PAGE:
Ancient History & Civilisation

CHAPTER III

Classical Greece

Classical Greece emerged right after the Archaic Period came to a conclusion. And for about 200 years thereafter, Greece enjoyed a period of unparalleled prominence and prosperity.

During the Classical period, Greece reached the summit of its glory and took the world by its breath. It was the time in which modern thinking, art, literature, science and philosophy began to take their first steps; it was when democracy literary took its first breath; the Classical era was the extraordinary period  that gave life to the greatest thinkers of our world – Socrates, Plato, Aristotle where but a few.

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Aristotle, by Francesco Hayez (1811)

But the Classical era wasn’t just about prosperity for Greece; it was also a time where conflict, turmoil and devastation inundated the inhabitants of this grand empire.

The Rise of Classical Greece

Classical Greece was born out of conflict and raised to the highest level of prosperity. The beginning of this phenomenal era is a rather controversial matter. Some historians say that it rose around 480 B.C. when the Greeks finally defeated the Persians at the Battle of Salamis.

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Archer’s frieze Darius palace, by Jastrow (2005)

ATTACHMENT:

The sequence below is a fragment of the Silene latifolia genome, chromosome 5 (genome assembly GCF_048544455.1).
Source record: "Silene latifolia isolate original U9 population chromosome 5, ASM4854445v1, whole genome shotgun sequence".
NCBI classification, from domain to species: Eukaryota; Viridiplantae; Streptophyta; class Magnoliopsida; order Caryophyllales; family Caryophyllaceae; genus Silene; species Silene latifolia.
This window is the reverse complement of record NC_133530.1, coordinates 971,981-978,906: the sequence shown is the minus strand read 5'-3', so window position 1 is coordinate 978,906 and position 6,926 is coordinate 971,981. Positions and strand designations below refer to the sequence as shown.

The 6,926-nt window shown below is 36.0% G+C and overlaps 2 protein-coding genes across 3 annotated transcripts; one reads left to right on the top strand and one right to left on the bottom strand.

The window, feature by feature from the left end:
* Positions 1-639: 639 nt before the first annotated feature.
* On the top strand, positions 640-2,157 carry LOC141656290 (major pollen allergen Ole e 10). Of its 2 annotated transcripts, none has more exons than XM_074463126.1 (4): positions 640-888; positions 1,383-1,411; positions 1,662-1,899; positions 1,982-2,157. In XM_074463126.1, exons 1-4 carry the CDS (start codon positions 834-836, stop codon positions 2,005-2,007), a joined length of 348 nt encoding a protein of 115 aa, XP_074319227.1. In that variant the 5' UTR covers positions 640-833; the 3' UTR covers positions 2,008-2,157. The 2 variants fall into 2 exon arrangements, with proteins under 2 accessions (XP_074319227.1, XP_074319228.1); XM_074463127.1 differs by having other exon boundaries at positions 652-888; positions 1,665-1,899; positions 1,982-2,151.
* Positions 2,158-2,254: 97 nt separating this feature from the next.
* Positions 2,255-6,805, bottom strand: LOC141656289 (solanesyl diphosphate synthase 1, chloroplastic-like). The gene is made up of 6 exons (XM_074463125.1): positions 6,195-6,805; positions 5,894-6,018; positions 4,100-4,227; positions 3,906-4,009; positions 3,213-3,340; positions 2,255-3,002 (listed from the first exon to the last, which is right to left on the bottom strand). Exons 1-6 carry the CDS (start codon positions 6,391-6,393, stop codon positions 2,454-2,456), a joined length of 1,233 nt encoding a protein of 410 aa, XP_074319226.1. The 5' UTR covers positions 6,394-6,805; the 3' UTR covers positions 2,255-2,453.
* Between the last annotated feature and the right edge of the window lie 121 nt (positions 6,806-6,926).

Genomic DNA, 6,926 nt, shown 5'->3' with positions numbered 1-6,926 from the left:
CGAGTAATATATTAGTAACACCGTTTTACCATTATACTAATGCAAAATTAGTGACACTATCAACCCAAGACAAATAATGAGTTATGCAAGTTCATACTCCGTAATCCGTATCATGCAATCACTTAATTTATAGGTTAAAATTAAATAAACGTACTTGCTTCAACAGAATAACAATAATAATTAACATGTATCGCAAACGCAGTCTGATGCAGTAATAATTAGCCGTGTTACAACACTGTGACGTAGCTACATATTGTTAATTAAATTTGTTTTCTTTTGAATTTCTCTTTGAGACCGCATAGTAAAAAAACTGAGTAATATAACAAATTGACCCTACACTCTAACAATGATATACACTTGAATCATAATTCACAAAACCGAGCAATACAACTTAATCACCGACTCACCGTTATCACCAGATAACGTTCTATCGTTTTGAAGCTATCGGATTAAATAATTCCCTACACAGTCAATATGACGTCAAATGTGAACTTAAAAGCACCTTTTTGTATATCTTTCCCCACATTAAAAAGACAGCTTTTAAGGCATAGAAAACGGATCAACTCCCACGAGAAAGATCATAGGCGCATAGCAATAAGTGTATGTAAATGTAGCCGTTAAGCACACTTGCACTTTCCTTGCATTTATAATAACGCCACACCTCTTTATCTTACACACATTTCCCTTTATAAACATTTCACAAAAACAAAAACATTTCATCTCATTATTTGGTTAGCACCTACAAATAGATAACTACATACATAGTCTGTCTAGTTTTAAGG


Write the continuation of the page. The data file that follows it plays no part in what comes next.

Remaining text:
Defeating the Persian Empire was a great challenge for the Greeks. To halt the invasion of this mighty force and secure their sovereignty, the Greeks had to set aside their differences and unite. And with this unity, which was the most powerful weapon the Greeks had, victory was attained. The Athenians and Spartans were the most powerful forces during the Persian Wars.

After the war, Athens then established a defense alliance with other Greek city states to prevent future invasion attempts of the Persians. The league was called Delian League; it was named after the island on which its treasury was kept, Delos.

And as the host and head of the Delian League, Athens demanded tribute from other Greek states. With all this power and control, Athens then became a superpower, with a navy to be reckoned with, and notable growth in the political, economic and cultural arena.